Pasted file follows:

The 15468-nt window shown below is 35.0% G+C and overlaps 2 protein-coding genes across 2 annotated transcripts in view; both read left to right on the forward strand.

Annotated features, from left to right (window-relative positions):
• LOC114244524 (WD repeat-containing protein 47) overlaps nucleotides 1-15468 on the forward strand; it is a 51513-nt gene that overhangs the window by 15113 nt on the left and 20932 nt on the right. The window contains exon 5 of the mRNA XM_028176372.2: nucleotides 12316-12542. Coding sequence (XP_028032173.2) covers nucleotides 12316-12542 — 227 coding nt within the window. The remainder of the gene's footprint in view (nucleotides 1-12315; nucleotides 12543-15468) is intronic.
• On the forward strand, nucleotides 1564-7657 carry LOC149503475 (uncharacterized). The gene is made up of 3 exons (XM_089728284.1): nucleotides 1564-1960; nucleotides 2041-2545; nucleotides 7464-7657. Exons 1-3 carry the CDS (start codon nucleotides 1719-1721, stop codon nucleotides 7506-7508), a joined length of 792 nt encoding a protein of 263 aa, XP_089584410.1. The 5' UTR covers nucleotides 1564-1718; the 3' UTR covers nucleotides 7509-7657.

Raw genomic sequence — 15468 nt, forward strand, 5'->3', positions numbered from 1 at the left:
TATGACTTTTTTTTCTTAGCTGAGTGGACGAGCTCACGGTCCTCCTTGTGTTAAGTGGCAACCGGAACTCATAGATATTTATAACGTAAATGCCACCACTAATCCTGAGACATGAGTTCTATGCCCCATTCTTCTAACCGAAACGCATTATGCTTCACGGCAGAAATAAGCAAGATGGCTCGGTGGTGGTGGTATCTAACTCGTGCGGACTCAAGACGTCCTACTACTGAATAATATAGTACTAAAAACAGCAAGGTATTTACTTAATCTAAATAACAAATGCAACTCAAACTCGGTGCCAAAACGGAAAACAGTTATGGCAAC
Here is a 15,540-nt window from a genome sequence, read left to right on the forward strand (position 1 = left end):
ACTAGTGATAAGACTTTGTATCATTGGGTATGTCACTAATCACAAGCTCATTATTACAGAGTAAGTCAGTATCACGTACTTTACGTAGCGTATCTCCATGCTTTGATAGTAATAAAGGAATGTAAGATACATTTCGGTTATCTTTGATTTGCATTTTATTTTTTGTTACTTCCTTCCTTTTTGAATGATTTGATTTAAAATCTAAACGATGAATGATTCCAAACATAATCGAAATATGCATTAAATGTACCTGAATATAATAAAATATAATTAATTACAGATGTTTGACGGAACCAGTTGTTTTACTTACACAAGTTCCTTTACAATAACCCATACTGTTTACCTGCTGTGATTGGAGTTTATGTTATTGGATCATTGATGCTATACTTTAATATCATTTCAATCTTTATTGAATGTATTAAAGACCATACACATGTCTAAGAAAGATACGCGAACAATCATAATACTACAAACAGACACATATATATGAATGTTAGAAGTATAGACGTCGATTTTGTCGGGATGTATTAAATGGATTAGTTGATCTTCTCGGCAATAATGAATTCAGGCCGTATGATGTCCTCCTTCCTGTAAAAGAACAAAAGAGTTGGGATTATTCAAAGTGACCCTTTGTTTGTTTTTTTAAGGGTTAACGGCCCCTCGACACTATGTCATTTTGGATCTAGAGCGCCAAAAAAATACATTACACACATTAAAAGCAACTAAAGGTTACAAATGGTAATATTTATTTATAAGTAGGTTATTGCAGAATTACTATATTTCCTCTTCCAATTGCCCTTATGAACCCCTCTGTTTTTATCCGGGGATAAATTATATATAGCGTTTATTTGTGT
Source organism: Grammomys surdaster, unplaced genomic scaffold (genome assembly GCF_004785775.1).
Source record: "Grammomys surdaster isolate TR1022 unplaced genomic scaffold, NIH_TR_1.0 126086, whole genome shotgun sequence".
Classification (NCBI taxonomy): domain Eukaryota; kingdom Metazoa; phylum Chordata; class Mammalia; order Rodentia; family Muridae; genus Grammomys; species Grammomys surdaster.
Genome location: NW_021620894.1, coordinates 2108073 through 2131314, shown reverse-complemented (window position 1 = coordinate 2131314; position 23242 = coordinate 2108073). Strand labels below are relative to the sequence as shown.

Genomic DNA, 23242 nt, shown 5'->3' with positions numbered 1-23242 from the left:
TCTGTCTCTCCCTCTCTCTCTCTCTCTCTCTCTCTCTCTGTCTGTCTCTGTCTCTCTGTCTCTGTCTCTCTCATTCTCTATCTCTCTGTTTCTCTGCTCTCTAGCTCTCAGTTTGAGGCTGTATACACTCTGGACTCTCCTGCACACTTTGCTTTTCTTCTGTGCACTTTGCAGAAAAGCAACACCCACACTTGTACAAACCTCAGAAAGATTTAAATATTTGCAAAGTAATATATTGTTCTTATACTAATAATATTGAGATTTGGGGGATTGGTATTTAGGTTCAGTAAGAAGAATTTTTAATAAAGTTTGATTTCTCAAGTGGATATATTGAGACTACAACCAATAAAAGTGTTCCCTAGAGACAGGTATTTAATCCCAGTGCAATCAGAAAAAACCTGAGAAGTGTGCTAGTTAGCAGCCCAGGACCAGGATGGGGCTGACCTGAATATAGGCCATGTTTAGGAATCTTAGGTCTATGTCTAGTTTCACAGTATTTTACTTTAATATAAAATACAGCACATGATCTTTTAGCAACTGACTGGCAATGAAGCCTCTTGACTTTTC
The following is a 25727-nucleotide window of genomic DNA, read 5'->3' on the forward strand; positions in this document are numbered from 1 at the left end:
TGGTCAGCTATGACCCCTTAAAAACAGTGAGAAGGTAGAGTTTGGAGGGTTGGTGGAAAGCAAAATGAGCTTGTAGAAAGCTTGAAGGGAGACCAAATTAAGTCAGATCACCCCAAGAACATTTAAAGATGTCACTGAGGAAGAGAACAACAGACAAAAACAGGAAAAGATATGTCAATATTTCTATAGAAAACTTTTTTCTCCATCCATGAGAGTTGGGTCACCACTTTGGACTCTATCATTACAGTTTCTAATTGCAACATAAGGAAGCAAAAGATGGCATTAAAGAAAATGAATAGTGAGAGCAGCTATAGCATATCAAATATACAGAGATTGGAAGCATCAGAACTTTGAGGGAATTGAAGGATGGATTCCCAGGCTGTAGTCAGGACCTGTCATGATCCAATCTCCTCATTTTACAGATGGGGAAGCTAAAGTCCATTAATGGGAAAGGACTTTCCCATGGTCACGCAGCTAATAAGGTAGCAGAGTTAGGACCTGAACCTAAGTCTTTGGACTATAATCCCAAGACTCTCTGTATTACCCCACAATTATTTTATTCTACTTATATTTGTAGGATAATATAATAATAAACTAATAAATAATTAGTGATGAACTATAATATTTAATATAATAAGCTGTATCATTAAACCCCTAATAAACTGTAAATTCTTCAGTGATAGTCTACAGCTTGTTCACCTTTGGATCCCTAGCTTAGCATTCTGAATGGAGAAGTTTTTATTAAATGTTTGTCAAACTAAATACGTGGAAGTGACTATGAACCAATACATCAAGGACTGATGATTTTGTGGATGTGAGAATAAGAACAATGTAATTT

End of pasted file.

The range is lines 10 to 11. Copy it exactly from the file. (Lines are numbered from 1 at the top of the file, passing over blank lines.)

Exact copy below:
Source record: "Grammomys surdaster isolate TR1022 unplaced genomic scaffold, NIH_TR_1.0 126086, whole genome shotgun sequence".
Classification (NCBI taxonomy): domain Eukaryota; kingdom Metazoa; phylum Chordata; class Mammalia; order Rodentia; family Muridae; genus Grammomys; species Grammomys surdaster.